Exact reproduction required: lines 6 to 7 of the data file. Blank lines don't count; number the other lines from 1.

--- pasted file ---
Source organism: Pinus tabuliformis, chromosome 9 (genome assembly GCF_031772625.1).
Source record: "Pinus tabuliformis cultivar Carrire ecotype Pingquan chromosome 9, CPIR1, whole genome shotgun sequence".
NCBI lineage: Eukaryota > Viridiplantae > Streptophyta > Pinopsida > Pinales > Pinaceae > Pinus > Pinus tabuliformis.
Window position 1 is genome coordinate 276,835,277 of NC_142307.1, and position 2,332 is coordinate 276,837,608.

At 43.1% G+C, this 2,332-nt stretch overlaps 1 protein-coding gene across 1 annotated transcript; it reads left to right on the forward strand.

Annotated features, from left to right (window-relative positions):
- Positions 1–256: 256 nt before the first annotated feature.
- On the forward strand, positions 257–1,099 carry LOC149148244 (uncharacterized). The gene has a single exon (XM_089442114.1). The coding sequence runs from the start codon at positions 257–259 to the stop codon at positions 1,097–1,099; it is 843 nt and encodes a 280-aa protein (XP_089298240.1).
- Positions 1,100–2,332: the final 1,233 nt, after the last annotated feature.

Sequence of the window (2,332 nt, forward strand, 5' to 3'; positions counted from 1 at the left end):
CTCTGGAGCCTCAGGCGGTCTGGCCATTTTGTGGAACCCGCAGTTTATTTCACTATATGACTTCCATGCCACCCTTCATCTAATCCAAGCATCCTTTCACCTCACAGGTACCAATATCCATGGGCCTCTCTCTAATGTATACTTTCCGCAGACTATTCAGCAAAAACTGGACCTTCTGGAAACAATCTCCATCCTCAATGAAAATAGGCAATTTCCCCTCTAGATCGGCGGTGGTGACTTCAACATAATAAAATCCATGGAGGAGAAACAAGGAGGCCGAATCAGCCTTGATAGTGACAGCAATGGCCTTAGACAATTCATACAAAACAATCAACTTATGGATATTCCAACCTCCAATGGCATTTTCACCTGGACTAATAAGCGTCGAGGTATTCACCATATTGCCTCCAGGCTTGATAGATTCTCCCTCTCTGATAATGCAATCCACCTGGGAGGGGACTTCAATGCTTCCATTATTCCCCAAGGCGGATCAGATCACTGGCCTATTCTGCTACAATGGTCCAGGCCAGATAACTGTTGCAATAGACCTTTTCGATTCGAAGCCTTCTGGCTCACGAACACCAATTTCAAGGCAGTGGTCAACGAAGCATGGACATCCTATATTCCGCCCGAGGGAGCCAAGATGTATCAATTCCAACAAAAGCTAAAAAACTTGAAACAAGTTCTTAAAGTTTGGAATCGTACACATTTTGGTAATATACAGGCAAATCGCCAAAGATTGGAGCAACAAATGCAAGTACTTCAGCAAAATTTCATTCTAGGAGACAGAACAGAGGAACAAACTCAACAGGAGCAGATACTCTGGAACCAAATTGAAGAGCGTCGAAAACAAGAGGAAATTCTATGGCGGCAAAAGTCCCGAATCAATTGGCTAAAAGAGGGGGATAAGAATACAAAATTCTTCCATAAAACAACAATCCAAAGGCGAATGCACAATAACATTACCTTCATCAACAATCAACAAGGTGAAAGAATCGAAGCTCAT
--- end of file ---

Annotated features, from left to right (window-relative positions):
- Positions 1–256: 256 nt before the first annotated feature.